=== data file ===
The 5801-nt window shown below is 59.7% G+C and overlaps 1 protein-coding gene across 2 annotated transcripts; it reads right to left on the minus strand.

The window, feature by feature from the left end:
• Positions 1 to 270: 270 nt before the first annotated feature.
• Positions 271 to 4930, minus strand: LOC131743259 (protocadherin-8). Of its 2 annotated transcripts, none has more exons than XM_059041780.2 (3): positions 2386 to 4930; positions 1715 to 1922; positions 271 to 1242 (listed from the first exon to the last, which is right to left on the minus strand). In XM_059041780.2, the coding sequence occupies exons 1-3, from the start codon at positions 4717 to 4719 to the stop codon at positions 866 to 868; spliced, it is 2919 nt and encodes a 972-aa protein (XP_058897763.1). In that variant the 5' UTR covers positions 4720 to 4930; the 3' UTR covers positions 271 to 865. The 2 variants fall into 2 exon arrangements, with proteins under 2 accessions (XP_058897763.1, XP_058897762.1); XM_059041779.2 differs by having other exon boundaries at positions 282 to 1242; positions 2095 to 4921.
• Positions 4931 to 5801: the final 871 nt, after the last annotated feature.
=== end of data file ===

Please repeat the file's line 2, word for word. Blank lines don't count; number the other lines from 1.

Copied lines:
The window, feature by feature from the left end: